Diets with a higher intake of plant-based protein could contribute to better health and longevity, according to research published this week in JAMA Internal Medicine.
For the study, researchers evaluated the associations between animal and plant protein intake and all-cause and cause-specific mortality in 70,696 adults from the Japan Public Health Center-based Prospective Cohort. Participants aged 45-74 years were followed for a mean of 18 years. Data on dietary intake were collected through a validated food frequency questionnaire and participants were grouped into quintile categories based on protein intake.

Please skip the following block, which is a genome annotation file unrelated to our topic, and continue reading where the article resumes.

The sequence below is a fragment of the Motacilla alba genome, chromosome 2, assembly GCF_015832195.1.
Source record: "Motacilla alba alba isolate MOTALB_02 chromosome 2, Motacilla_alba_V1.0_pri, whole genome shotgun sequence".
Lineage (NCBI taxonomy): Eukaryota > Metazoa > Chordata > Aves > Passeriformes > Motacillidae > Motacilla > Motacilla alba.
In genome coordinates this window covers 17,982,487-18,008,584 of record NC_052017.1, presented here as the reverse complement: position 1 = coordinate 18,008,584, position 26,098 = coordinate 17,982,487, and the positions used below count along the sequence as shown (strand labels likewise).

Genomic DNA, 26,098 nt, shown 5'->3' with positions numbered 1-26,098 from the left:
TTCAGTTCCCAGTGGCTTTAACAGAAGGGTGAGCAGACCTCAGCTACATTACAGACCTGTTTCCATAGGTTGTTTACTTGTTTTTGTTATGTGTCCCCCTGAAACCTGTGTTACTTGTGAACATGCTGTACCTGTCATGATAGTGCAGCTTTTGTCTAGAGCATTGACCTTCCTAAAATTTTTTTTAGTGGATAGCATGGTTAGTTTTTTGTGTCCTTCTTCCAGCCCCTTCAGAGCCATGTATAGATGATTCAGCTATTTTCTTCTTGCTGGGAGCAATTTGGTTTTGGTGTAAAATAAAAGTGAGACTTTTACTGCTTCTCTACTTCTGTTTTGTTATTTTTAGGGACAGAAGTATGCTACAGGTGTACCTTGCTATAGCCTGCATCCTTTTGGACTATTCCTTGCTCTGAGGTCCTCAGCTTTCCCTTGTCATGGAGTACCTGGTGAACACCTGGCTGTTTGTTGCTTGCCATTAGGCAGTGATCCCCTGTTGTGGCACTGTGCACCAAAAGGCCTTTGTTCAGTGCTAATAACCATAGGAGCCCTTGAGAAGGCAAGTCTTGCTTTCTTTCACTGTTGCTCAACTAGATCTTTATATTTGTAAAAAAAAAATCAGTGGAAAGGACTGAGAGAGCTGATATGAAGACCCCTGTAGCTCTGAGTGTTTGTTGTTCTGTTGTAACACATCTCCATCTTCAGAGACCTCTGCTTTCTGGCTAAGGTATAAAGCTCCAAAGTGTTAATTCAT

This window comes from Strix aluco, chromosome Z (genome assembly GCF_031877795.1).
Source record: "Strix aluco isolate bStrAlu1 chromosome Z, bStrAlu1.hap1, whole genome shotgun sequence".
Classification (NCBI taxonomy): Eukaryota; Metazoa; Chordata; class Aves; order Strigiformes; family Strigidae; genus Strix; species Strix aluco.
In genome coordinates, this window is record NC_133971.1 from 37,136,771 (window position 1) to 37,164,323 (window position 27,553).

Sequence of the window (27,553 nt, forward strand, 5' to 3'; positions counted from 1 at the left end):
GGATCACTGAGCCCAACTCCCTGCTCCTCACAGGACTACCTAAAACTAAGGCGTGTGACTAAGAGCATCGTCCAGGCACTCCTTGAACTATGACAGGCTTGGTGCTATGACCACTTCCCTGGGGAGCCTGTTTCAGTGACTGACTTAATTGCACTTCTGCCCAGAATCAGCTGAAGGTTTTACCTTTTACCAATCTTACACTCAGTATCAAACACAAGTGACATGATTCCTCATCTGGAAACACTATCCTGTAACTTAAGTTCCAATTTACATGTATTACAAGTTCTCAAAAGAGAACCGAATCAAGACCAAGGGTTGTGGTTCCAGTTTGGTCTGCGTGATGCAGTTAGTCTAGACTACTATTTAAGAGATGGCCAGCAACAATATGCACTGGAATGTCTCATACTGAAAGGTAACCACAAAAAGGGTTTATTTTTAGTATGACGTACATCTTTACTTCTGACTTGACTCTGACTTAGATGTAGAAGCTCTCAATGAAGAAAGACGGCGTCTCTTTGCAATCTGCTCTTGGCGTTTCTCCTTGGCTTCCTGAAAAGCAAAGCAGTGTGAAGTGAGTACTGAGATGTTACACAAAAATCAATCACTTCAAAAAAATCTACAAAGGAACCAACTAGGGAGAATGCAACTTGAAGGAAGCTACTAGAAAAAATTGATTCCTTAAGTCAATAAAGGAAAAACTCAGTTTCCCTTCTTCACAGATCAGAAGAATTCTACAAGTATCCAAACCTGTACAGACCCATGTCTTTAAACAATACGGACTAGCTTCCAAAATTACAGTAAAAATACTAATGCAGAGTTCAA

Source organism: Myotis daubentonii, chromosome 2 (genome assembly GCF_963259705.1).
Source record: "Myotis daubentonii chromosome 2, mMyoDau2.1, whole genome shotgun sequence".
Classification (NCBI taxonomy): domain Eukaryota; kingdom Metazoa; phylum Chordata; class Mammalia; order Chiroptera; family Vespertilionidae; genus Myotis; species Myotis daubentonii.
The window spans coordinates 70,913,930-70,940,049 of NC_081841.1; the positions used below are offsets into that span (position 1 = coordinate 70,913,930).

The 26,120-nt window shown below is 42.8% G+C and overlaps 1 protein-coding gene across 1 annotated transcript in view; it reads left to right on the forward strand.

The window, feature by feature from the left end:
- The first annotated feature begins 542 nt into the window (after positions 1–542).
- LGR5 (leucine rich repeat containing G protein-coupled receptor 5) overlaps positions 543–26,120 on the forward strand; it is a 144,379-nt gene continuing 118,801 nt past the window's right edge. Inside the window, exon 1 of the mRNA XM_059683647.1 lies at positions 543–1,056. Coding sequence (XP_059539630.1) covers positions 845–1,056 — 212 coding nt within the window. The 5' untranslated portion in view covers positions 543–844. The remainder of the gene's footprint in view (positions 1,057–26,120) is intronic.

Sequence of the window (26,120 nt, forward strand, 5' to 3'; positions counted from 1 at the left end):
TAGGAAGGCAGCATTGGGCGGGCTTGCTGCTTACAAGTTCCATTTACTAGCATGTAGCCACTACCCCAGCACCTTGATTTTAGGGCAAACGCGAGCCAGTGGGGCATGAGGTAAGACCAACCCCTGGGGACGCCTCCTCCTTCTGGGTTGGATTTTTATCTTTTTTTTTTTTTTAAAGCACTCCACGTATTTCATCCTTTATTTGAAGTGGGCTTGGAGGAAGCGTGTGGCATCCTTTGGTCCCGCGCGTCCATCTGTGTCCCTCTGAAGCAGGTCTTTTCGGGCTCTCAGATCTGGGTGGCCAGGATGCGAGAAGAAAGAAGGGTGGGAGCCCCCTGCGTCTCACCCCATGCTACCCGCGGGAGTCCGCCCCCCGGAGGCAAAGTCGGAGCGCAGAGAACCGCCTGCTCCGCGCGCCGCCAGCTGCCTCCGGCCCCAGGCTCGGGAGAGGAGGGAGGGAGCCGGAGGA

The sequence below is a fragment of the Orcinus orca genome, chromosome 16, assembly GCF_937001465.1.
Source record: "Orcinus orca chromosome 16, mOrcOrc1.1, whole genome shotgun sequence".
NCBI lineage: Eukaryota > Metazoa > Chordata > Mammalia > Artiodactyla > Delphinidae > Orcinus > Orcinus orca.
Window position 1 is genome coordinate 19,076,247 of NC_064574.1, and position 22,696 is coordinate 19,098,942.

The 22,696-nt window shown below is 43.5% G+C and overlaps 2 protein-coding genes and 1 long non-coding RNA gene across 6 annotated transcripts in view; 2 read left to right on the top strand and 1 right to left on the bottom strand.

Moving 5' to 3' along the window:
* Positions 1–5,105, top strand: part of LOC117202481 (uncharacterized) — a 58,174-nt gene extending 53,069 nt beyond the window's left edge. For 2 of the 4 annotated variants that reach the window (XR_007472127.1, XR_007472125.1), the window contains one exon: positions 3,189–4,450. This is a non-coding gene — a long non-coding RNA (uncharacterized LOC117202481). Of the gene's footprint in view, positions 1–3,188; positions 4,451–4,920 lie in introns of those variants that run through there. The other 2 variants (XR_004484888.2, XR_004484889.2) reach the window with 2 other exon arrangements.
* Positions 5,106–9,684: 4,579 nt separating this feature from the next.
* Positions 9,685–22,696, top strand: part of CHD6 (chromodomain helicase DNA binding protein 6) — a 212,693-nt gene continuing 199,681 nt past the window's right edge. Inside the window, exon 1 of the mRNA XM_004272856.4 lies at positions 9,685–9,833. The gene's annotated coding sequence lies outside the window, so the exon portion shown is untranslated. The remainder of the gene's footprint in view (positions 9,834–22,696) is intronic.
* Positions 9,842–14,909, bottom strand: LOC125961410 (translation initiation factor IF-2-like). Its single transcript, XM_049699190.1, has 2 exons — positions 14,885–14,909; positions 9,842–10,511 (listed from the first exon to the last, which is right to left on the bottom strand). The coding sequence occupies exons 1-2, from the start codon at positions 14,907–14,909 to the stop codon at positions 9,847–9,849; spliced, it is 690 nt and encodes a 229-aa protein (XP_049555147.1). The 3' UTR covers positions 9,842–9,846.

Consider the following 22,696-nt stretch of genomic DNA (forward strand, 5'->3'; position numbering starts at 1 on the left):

During the study period, 12,381 participants died. The study found intake of plant protein was associated with lower total mortality (hazard ratio [HR] for quintile 2, 0.89 [95% CI, 0.83-0.95]: HR for quintile 3, 0.88 [95% CI, 0.82-0.95]; HR for quintile 4, 0.84 [95% CI, 0.77- 0.92]; HR for quintile 5, 0.87 [95% CI, 0.78-0.96]; with quintile 1 as the reference category) (P=.01 for trend). Higher intake of plant protein was also associated with lower cardiovascular disease (CVD) mortality.
Eating animal protein was not associated with mortality outcomes, but the authors found replacement of red or processed meat protein with plant protein was associated with lower total, cancer-related and CVD-related mortality.